The Incredible 1970s and Spring Fest

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Colourful festoons, huge sponsor banners and flags decked up the entire campus last weekend. Makeshift ‘pandals’ popped up and an air of festivity hung around. Students scurried across different venues. They had spent sleepless nights for weeks. It was that time of the year when students from all over India flocked to the campus for one of the most outstanding college fests in south Asia – the Spring Fest.

This year, Spring Fest saw a mini galaxy descend on campus. Around 150 alumni from the Batch of 1970 came back to their alma mater to celebrate their 50th graduation anniversary. They also inaugurated the ‘ADDA’ and which is one among their many gifts to the Institute. The campus, departments, Halls, and most importantly, the Spring Fest brought back a flood of memories to this ‘young’ bunch of graduates who were more than happy to be back and share their memories of Spring Fests they were a part of, more than half a decade back.

“Our times were very different and so were our celebrations, you know. There was no such thing as corporate sponsorships way back in 1965-‘66-‘67. It was more of an Inter-Hall competition,” said Ms. Jayashree Singh, a 1970 graduate from the Department of Electronics and Electrical Communication Engineering. She currently works with inhabitants of the Sunderbans, helping them fight economic challenges and lead a decent life.

Second from left – Ms Jayashree Singh

“We had several events even during our time. There were dramatics, music competitions – both solo and in groups – and there were debates. Among all those 4-5 days of competitions, one evening was reserved only for classical vocal recital. The event you call ‘Pal’ now, existed in a different form in our times. Stalwarts like Pt Ravi Shankar, Lata Mangeshkar, Manna Dey, Md Rafi and Mukesh, all came here and performed throughout the night! All of us would eagerly wait for this particular evening,” continued Ms Singh. Her eyes lit up with pride as she remembered Lata Mangeshkar housed in her Hall – SN/IG Hall of Residence.

Mr Sukhminder Singh Grewal, a resident of Connecticut and a former leading man in GE, USA, recalled his own fun moment. “There was a dramatics competition during one of the Spring Fests during my time. One participating college put up a play which went completely tangential for all of us! One of our batchmates mimicked a scene from the same play and screamed, ‘Turn off the lights; we all want to sleep,” he narrated. Grewal broke into a fit of laughter relating the sorts of mischiefs students were up to during Spring Fest.

Notable alumni and pioneer of the Indian IT industry, Mr Arjun Malhotra, remembers Spring Fest being celebrated in a much smaller dimension. He recalls that the event was very culturally rooted and was not as global as it is today. There was just one venue – the Jnan Ghosh Stadium. “We could attend all the events as the venues were not scattered like now. The Spring Fest, back then, was a very low-key event and there were just a few colleges from Kolkata and neighbouring districts which would participate,” said Mr Malhotra.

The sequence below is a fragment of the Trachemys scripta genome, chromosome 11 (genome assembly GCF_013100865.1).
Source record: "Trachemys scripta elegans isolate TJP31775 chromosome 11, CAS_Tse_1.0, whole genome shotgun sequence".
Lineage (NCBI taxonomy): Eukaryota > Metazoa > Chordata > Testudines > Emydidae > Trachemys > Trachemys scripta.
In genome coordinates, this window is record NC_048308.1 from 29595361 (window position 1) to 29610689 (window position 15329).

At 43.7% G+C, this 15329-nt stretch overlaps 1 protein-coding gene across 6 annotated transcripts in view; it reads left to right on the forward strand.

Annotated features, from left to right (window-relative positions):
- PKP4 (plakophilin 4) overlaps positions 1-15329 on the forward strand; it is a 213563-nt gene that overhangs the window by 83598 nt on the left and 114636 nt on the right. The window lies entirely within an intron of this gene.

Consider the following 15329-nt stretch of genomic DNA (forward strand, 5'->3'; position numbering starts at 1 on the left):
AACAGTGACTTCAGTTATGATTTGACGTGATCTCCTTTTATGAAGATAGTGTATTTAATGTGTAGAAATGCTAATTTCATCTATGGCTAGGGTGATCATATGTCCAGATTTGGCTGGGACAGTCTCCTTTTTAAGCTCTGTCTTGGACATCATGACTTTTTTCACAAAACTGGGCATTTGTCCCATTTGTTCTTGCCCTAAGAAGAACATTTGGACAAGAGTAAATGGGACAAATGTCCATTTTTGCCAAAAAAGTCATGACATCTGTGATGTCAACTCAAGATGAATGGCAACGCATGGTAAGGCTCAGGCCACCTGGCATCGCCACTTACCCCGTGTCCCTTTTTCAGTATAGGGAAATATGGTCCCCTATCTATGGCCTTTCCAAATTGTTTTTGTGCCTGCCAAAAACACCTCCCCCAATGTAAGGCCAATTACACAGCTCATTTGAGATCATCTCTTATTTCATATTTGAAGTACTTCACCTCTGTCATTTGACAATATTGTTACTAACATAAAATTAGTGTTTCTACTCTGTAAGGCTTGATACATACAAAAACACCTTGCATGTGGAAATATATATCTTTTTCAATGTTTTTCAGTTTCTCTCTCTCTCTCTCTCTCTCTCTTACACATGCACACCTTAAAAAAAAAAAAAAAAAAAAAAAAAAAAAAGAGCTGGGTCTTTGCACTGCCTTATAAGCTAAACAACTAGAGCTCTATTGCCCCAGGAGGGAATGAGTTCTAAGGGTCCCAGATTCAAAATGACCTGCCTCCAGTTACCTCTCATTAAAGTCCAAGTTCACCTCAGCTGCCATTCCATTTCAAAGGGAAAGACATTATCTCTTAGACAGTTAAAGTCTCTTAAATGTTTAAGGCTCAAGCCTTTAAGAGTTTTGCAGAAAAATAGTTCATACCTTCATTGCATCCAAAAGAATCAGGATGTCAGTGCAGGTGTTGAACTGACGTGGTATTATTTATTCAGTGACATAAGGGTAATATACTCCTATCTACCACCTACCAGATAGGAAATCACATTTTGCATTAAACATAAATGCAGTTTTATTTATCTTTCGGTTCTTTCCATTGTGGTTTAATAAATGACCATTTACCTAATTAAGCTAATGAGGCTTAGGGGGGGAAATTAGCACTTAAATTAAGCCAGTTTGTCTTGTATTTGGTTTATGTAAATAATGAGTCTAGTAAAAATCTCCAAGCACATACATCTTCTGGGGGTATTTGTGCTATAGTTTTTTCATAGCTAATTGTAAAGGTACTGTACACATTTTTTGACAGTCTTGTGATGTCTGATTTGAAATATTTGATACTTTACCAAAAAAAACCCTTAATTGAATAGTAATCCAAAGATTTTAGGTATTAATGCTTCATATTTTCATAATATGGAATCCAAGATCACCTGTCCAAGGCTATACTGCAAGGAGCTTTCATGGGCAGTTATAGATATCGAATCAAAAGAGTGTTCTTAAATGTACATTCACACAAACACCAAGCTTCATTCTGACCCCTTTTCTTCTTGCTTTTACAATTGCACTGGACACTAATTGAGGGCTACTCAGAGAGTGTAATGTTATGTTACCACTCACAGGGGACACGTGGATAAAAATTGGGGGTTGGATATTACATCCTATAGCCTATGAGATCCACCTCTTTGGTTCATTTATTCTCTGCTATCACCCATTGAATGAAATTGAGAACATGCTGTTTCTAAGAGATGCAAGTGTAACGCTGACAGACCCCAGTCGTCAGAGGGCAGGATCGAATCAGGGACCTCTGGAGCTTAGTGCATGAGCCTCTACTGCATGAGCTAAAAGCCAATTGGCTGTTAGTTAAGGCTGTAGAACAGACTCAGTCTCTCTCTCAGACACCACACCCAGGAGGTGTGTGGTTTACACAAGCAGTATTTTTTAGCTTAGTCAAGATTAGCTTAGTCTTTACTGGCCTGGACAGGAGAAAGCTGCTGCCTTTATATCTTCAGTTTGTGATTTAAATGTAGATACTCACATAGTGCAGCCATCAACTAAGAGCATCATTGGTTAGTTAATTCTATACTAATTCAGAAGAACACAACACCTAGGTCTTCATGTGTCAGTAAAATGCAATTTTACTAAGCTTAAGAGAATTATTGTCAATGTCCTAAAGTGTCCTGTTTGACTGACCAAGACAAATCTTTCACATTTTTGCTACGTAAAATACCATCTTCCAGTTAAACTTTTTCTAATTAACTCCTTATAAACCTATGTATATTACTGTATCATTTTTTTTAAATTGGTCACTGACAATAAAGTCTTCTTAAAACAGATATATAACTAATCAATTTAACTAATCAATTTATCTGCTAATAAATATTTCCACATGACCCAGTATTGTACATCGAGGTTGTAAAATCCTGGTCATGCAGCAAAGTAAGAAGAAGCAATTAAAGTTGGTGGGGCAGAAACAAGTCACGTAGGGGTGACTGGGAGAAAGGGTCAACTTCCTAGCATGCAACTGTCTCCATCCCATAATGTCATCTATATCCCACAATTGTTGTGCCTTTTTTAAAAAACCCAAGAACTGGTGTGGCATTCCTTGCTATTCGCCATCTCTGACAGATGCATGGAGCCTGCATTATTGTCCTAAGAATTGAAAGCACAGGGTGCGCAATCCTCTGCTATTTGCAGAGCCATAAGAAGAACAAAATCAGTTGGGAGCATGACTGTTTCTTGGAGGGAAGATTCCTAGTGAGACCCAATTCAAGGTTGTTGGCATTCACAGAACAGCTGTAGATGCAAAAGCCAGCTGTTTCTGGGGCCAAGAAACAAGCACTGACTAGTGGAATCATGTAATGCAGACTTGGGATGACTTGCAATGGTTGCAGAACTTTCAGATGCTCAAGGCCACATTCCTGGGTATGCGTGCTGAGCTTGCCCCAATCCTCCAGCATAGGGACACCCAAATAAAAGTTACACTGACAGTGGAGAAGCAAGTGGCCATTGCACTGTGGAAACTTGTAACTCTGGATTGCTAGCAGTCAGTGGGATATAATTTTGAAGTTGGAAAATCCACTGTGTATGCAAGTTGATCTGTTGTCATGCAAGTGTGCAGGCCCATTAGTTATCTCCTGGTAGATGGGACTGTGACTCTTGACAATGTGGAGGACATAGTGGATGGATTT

Alumni Clock Tower was inaugurated by Shri Amit Khare, IAS, Secretary, MHRD, Govt. of India

Amidst the hustle-bustle at the Tikka Circle for the Alumni Clock Tower inauguration, The KGP Chronicle caught up with the then Secretary for SoCult (read Socio-Cultural), Mr Dipak Basak. “Fifty years back, the expectations were quite different. We did everything – from constructing the stage by stealing dining tables from the mess, to setting up the sound system and changing backdrops within a few seconds! When you are in charge of something like this, you need to organize all the required materials all by yourself, and so we stuck to our age-old theme – beg, borrow or steal. There was no concept of outsourcing like today. We enjoyed the simplest pleasures of life like rejoicing if girls from Loreto College participated,” he said with a smile and a wink.

His friend, Mr Ravi Raj Bhatia, added, “We made huge stage backdrops by sticking drawing sheets together and painting them. They had to be 26’X 6’ in size, and mind you, there would be separate banners for every event. We attended all our classes in the mornings and only after dinner did we get time to paint these. There was a target fixed for us – one backdrop every night. So you understand the amount of effort that went in?”

As the crowd started dispersing from the Tikka Circle after the Alumni Clock Tower inauguration, this incredible batch of 1970 were seen taking selfies, laughing away to silly jokes, hugging each other, calling each other names they gave while in college, planning which event of Spring Fest to gatecrash into and so on. Repeated announcements for different events floated in the air as the forever young and Forever KGPians from the Batch of ’70 melted into the crowd.

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